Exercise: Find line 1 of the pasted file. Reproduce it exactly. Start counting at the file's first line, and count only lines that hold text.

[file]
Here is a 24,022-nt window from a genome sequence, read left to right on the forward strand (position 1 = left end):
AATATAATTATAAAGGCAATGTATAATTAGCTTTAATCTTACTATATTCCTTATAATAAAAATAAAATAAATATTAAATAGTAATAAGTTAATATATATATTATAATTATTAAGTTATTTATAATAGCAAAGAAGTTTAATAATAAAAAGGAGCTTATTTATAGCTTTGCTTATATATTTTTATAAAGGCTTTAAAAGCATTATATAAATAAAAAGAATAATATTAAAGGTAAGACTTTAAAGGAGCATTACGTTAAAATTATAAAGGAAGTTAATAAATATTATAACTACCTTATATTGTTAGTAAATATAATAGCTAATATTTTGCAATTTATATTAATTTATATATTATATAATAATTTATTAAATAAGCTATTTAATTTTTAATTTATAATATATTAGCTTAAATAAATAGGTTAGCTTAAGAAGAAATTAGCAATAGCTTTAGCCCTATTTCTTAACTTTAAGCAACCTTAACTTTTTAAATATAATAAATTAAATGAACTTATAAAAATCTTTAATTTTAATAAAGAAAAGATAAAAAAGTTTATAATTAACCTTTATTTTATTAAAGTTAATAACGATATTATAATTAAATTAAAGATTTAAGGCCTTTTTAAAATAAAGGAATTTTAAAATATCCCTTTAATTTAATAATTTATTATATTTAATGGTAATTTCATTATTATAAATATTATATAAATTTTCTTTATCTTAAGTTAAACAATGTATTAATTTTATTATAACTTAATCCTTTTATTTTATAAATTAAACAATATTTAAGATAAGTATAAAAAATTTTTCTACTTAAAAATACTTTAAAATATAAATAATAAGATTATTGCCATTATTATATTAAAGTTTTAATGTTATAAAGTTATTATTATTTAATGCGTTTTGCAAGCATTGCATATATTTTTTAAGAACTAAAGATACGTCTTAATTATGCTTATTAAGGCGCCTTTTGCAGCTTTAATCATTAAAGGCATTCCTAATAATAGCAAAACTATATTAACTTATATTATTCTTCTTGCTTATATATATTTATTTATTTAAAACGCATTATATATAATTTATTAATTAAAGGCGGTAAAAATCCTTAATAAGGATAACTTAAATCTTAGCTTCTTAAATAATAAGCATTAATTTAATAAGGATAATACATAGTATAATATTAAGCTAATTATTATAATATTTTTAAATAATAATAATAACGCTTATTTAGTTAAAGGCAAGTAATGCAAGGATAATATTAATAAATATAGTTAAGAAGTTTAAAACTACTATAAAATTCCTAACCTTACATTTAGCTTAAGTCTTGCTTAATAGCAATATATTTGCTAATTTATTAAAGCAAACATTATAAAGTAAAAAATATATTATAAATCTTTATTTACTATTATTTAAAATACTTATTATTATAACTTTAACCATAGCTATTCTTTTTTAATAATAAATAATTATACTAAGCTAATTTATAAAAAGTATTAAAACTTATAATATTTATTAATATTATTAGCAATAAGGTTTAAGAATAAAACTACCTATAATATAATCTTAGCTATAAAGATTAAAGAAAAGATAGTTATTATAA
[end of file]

Here is a 24,022-nt window from a genome sequence, read left to right on the forward strand (position 1 = left end):